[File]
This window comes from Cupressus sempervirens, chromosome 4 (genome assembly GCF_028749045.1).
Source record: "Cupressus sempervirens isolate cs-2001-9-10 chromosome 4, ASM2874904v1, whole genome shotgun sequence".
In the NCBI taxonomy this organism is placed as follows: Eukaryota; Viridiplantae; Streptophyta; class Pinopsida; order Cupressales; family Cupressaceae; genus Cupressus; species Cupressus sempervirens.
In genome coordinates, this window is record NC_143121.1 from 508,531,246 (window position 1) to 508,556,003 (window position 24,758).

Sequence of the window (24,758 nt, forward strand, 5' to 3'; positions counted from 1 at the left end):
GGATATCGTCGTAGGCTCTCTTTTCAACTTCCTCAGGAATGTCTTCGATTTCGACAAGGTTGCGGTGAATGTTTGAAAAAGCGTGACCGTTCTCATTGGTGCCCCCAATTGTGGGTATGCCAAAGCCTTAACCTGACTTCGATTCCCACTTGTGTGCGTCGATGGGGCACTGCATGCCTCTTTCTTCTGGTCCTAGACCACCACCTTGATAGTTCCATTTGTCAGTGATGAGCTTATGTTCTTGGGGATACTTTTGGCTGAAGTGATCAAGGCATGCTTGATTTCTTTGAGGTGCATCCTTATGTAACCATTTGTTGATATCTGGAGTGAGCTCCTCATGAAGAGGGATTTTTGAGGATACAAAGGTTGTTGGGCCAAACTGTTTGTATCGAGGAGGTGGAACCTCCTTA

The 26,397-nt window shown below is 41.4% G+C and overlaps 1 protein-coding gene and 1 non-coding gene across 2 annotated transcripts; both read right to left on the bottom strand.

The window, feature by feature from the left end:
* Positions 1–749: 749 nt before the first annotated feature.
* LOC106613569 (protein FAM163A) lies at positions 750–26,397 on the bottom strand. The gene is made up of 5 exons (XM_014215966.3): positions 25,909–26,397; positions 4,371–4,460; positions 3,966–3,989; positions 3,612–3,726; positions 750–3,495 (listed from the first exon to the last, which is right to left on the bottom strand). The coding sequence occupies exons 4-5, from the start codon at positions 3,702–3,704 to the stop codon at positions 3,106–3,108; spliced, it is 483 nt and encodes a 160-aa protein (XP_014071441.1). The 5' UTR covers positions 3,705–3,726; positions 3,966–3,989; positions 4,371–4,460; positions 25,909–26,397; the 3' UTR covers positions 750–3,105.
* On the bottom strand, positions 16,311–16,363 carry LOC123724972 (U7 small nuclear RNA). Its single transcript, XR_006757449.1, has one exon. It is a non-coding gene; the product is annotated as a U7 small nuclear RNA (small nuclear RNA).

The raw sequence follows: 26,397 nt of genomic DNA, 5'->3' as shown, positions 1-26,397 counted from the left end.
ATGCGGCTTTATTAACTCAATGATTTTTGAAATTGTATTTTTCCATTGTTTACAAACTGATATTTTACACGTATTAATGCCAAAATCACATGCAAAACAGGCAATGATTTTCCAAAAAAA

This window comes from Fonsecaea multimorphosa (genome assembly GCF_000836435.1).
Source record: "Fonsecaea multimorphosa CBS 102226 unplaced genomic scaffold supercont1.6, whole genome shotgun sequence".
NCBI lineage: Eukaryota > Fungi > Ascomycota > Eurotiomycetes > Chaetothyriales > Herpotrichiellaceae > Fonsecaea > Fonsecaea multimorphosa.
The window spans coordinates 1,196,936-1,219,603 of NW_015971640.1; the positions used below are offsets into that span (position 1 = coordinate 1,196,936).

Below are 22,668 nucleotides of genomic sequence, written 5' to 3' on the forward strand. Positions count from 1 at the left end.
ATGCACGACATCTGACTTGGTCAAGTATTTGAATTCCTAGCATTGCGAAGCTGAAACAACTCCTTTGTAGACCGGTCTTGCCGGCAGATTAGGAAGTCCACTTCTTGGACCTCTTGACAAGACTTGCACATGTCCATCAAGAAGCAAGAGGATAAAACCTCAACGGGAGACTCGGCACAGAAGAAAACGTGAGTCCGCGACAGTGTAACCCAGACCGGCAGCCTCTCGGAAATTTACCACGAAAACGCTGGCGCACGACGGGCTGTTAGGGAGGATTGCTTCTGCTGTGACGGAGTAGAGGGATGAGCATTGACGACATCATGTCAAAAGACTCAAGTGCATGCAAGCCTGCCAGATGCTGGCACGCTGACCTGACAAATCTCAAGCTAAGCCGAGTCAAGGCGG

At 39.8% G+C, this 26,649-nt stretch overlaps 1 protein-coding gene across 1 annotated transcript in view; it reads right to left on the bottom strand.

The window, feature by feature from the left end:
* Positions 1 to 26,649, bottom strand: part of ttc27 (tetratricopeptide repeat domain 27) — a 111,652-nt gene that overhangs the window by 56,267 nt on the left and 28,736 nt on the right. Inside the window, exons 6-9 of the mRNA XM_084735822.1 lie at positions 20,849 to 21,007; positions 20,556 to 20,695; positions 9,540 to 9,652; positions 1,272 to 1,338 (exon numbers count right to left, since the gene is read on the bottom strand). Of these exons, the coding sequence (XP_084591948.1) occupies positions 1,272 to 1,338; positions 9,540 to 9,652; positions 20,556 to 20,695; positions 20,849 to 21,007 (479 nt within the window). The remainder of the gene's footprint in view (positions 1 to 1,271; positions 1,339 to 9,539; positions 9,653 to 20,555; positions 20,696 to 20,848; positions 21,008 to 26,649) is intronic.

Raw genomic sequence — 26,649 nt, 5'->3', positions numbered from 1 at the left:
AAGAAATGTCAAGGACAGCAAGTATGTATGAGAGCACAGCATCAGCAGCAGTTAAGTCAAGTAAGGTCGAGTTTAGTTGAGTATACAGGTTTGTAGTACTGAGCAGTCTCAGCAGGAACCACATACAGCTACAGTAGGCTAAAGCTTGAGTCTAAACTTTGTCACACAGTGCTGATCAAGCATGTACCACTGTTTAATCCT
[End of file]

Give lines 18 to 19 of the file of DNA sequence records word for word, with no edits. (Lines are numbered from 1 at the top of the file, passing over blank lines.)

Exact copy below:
Below are 22,668 nucleotides of genomic sequence, written 5' to 3' on the forward strand. Positions count from 1 at the left end.
ATGCACGACATCTGACTTGGTCAAGTATTTGAATTCCTAGCATTGCGAAGCTGAAACAACTCCTTTGTAGACCGGTCTTGCCGGCAGATTAGGAAGTCCACTTCTTGGACCTCTTGACAAGACTTGCACATGTCCATCAAGAAGCAAGAGGATAAAACCTCAACGGGAGACTCGGCACAGAAGAAAACGTGAGTCCGCGACAGTGTAACCCAGACCGGCAGCCTCTCGGAAATTTACCACGAAAACGCTGGCGCACGACGGGCTGTTAGGGAGGATTGCTTCTGCTGTGACGGAGTAGAGGGATGAGCATTGACGACATCATGTCAAAAGACTCAAGTGCATGCAAGCCTGCCAGATGCTGGCACGCTGACCTGACAAATCTCAAGCTAAGCCGAGTCAAGGCGG